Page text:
Woodall's Reviews > When Everything Changed: The Amazing Journey of American Women from 1960 to the Present

When Everything Changed by Gail Collins
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Aug 26, 11

really liked it
Read from August 15 to 18, 2011

As a woman in her early 30’s, I feel that I have been blessed with many great opportunities in my lifetime. Privileges in which I would not have been entitled to if it were not for the struggles and perseverance of the generations before me. In her chronicling of American woman, Collins captures an interesting picture of a relatively recent American past. It is a past that I was aware of but a history that I had never really understood or even appreciated until recently in my life. Collins presents a personal narrative of women who have lived and struggled with equality and finding a balance in their lives; poor, rich, white, black, gay, straight…all women, all views. Perhaps the writing leans towards a bias, a shared female bond of identity, and a slant towards a push for equality, but I believe that the majority of her work is fair and balanced. With that said, however, you can almost taste how some issues run hot within her blood and are near to her heart as she struggles to remain objective.
While I was reading this book, I decided to question my mother, a baby boomer, about her experiences with sexism in her lifetime. I was absolutely shocked at her words! She shared with me a world were women could not qualify for credit unless her husband applied for her (even if she was divorced and supporting the children on her own.) It was a world were women attended college primarily as a finishing school receiving flowers at their graduation if they were engaged or lemons if not. It was a world were a court judge banned and scolded women for entering his courtroom inappropriately dressed in slacks, not skirts, while permitting men to wear muddy overalls without shirts. It was a world were women were denied work and leadership positions because it was viewed ‘unlady-like’ and in poor taste obstructing her motherly duties.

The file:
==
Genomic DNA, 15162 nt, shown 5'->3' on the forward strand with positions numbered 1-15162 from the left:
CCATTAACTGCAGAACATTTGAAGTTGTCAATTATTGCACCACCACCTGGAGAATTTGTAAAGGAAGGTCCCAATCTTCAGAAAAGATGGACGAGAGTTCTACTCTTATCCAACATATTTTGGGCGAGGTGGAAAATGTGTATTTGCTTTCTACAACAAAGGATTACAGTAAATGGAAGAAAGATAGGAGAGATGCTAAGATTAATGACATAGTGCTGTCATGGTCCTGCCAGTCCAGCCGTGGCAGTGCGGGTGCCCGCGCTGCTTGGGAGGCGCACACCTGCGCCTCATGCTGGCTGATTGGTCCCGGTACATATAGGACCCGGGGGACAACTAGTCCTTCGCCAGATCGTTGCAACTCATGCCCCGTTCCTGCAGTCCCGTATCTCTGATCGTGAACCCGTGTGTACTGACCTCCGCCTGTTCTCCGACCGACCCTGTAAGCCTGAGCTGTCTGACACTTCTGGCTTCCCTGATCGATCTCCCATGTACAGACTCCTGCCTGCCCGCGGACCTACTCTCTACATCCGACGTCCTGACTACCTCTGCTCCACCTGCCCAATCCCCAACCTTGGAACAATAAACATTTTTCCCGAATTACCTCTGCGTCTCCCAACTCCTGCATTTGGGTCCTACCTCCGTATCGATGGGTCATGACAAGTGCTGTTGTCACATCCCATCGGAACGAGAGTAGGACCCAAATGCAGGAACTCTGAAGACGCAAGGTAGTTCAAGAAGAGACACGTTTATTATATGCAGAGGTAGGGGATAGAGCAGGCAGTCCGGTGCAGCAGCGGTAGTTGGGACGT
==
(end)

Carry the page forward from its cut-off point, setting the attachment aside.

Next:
Despite one’s views on the feminist movement (a dirty little word that I even associate with some distaste) one must keep in perspective that it was/(is?) just like any other movement, producing both benefits and disadvantages . Collins’s book has helped me see deeper into a movement that I was barely educated on and appreciate those who have helped to advocate equality in all Americans. The bottom line being, no one should ever be treated with such base disrespect, (which unfortunately, has a habit of occurring repeatedly in this land) especially in this country whose foundational principles are rooted in the advocacy of civil liberties.
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